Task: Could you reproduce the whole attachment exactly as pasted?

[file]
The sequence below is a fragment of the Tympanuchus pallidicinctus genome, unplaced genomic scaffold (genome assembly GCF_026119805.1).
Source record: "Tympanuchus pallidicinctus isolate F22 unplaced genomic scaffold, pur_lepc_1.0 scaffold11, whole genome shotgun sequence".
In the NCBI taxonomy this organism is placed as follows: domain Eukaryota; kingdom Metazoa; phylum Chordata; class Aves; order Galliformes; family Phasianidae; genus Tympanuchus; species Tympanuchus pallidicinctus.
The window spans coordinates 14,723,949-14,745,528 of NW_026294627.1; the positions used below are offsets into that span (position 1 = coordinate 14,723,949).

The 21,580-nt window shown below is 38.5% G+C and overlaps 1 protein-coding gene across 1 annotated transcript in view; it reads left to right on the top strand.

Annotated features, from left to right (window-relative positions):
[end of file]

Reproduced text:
The sequence below is a fragment of the Tympanuchus pallidicinctus genome, unplaced genomic scaffold (genome assembly GCF_026119805.1).
Source record: "Tympanuchus pallidicinctus isolate F22 unplaced genomic scaffold, pur_lepc_1.0 scaffold11, whole genome shotgun sequence".
In the NCBI taxonomy this organism is placed as follows: domain Eukaryota; kingdom Metazoa; phylum Chordata; class Aves; order Galliformes; family Phasianidae; genus Tympanuchus; species Tympanuchus pallidicinctus.
The window spans coordinates 14,723,949-14,745,528 of NW_026294627.1; the positions used below are offsets into that span (position 1 = coordinate 14,723,949).

The 21,580-nt window shown below is 38.5% G+C and overlaps 1 protein-coding gene across 1 annotated transcript in view; it reads left to right on the top strand.

Annotated features, from left to right (window-relative positions):